The price of oil dropped below $60/barrel today, which represents a 40% decline in just a few months. Those of us in Texas have mixed feelings about this: on the one hand, it’s nice to pay less at the pump, but on the other hand our economy has boomed recently due to the Eagle Ford Shale, and higher prices have enabled this play to be worthwhile. Lower prices will mean less capital expenditures, fewer jobs, and this will impact many people and companies as the reduced spending flows through the economy.
How does this relate to investing? Ultimately, companies in the energy sector, particularly those who have leveraged themselves in order to do speculative exploration, will suffer. There will likely be many mergers/buyouts as the smaller and/or leveraged players begin to fail. Also, much of the debt which funded the exploration is in the high yield bond space; in fact, about 20% of high yield bonds are from energy, so high yield bonds will be impacted as well as some of these companies’ cash flow shortfalls will make their debt repayment impossible. OPEC seems very happy to allow the prices to stay low, so these pressures could remain for some time.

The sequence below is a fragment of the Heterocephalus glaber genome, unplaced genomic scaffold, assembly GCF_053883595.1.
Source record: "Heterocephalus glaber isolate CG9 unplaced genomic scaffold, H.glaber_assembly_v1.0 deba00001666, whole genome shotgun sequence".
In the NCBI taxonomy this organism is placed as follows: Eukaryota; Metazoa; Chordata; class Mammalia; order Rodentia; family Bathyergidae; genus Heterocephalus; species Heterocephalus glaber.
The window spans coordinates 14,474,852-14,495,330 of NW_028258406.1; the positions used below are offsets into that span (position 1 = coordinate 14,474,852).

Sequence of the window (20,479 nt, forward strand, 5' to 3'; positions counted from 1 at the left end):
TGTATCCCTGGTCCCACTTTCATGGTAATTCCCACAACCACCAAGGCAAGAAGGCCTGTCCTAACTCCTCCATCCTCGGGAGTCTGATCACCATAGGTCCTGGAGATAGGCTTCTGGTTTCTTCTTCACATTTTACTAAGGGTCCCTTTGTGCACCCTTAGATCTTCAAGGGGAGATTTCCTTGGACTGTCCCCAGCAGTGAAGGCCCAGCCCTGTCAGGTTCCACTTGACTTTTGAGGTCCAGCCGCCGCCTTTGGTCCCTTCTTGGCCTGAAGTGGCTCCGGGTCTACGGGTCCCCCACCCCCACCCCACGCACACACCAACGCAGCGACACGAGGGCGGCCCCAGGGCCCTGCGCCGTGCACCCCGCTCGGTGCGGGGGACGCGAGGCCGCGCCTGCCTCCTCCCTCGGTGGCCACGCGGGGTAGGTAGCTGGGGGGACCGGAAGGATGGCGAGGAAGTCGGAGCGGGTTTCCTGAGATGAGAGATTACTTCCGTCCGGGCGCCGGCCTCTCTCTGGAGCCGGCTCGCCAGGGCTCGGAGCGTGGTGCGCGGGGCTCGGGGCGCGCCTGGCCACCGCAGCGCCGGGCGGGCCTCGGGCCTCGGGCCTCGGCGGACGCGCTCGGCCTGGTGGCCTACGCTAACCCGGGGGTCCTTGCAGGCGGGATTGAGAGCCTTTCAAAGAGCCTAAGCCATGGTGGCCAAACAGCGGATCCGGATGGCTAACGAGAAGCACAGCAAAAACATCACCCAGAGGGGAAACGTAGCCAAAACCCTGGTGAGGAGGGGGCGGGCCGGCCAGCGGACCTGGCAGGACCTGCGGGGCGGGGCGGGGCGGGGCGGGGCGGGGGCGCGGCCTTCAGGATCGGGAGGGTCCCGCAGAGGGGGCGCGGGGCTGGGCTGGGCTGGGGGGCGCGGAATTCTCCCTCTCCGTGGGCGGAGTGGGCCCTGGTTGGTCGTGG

Lower oil prices have caused positives, though, in travel, entertainment, and leisure. When it costs less to drive or fly somewhere, people do more of it. Restaurants have already seen a major uptick in the last few weeks as even short trips across town are cheaper too, and consumers are taking full advantage of this. And that is before this fall has had a chance to fully flow down to gasoline; expect to see prices at the pump even lower than they are today.
The bottom line is that this again hammers in diversification and rebalancing. When one sector falls, others tend to rise due to the same conditions that caused the former to fall. So, stay the course, rebalance as necessary, and control the things that you can control: saving and spending.